Bob Marley’s Ghostby Evan Milton / 02.11.2009
Meet Elan Lion. Elan Atias is American-born and Israel-raised. He’s Jewish, based in Los Angeles and a good half-generation younger than the original members of reggae’s most famous band. He’s also the guy that Aston ‘Family Man’ Barrett, (the Wailer’s original bassist and the centrifuge around which the Wailers still congregate – Ed) asked to take on the vocal duties as The Wailers bring the music of the Marley-era to countless fans across the globe. He’s been asked literally hundreds of times what it’s like to have to front a band that used to boast one of contemporary music’s biggest icons and says, simply, that he’s not trying to be Bob, and that he gives thanks every day for being able to do what he loves. He’s also an acclaimed solo artist in his own right, with his debut “Together As One” (2006), receiving positive reviews as part of a new canon of reggae-rooted music that’s moving the genre into a new era of pop-inclined, summer-friendly irie sounds. Google it, clock the fact that it features a duet with Gwen Stefani and was co-produced by No Doubt’s Tony Kanal. Also, do yourself a favour and ‘net-search one of his other vocals collaborators, the inimitable Tami Chynn. You’ve been warned.
Getting to speak to the man was no easy task. We mention again, it’s not like The Wailers need the publicity, right? Behind the scenes there were South African publicists requesting, Middle East promoters cajoling and tour managers juggling schedules. Even, it is rumoured, a little something-something of a deal when the band wanted tickets to something-or-other and someone knew someone. Of course, when Elan actually comes on the ‘phone, he’s a champion of a guy, as chatty as can be and, it seems, truly and genuinely excited about the fact that they’re coming to South Africa and that his day job is singing some of the world’s best-loved songs and getting a band like The Wailers to back a tune of his here and there.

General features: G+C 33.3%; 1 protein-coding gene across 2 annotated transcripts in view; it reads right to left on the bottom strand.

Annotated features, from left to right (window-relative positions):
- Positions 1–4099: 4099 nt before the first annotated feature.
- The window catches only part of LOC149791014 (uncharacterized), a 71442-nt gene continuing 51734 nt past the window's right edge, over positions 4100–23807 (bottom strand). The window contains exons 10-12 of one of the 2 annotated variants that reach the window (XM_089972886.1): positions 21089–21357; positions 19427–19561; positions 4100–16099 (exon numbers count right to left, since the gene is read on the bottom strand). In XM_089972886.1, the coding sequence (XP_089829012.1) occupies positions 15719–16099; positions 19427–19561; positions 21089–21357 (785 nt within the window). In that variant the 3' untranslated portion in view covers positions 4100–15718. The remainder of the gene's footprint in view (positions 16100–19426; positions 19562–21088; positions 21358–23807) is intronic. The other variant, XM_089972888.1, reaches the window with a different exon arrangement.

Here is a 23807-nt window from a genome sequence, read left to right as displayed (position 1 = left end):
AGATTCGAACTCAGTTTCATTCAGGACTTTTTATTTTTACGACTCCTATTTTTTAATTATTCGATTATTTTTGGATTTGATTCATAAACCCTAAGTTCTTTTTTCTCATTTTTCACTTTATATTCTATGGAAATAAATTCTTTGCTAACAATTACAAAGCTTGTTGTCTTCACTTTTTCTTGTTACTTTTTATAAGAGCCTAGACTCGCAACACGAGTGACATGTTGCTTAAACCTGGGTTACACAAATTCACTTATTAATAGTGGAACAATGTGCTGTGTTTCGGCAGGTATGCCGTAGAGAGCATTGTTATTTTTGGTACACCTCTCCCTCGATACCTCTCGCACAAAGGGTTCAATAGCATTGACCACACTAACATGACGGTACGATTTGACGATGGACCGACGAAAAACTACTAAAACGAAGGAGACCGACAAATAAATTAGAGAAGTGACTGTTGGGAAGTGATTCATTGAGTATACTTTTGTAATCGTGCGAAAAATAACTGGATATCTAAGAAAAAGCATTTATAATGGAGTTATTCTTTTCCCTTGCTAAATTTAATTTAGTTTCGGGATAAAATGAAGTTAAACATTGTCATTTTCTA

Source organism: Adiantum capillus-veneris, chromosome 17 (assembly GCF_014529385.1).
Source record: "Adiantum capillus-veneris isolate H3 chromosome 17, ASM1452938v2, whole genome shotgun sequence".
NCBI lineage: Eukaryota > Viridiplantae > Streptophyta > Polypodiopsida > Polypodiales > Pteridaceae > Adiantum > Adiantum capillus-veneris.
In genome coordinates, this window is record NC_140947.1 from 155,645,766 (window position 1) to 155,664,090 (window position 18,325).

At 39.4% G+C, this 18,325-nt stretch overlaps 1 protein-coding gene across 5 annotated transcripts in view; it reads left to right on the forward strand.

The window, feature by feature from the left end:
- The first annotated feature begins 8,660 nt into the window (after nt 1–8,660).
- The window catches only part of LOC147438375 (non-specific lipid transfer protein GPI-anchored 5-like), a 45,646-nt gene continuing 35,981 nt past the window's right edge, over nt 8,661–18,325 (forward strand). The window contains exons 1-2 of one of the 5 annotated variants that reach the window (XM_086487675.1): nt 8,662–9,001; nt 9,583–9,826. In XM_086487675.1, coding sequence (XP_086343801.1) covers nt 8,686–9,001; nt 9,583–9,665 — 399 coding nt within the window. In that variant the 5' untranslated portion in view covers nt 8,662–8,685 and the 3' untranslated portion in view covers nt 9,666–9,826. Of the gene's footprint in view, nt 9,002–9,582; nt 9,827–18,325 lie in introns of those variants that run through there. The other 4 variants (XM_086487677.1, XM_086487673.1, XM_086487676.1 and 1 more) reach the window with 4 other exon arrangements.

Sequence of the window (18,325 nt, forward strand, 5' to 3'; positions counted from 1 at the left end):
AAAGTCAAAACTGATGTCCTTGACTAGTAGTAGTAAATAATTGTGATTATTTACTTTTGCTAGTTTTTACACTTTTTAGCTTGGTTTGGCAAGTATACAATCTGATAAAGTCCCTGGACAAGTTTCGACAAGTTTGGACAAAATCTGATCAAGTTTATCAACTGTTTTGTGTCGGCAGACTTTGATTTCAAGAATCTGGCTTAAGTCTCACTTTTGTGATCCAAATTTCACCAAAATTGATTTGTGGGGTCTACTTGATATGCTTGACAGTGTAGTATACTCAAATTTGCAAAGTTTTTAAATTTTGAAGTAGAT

The first interview attempt is on a tour bus, but the line is bad. Three hours later, they’ve arrived and you can hear the band sound-checking in the background. Elan is clearly taking a walk around the night’s venue, something that is an empty hall now, with only the musicians and crew in it, but will soon be filled with a sea of delighted fans, come to be baptised again in the Jamaican riddims of popular Rastafari.
From I.R.A. to irie
“We were travelling from Belfast in Northern Ireland to Dublin in Ireland, right, and so something happened that could only happen here,” he says, all warm and open and like he’s talking to an old friend over a quick catch-up meal. “Some say they want to call Belfast in the UK, but you know there’s the whole war and the problems there. So – and this is quite funny – when we were in the airport, the customs agent said, ‘How long are you staying in the UK?’ I said, ‘I’m not going to be in the UK, I’m going to be in Belfast for two nights,’ and they had no idea what I was talking about. They had no idea, but after I’d spoken to some other people, I finally got fully educated about the whole thing of Republicans and Protestants and Catholics and the fighting; about the IRA and the real IRA behind it and all the bombings and the sad stories. There was a special on TV here, about how there’s more soldiers that die here in Ireland than have died from Ireland in Afghanistan and Iraq and in that whole crazy war. And that’s just the army – not even counting the police…”
He stops, letting it sink in. I agree that it’s a crazy world.
“Yes, and that’s a great segue into the message and the movement of this band,” says the man whose rendition of the awe-inspiring “Redemption Song” caught the attention of Wailers’ guitarist Al Anderson and bassist and musical director Aston “Family Man” Barrett (also brother of the band’s late drummer, Carly). “If we look at the time of the band’s first popularity in the ’70s, with Bob at the forefront, and all the problems that the world was facing then, I think the songs are more relevant now. It seems there is more war and more atrocity now; more problems with the economy and the environment, and more violence and more shit now – the songs are almost more relevant in today’s age than when they were first written. That’s why these songs stand the test of time. Family Man uses the quote, ‘Past, present and future’, and that’s what it is. They relate to everybody – they are easy to understand, but they are still deep. They transcend time because whatever is going through your mind or going on in your life, you will be able to relate to at least one song.”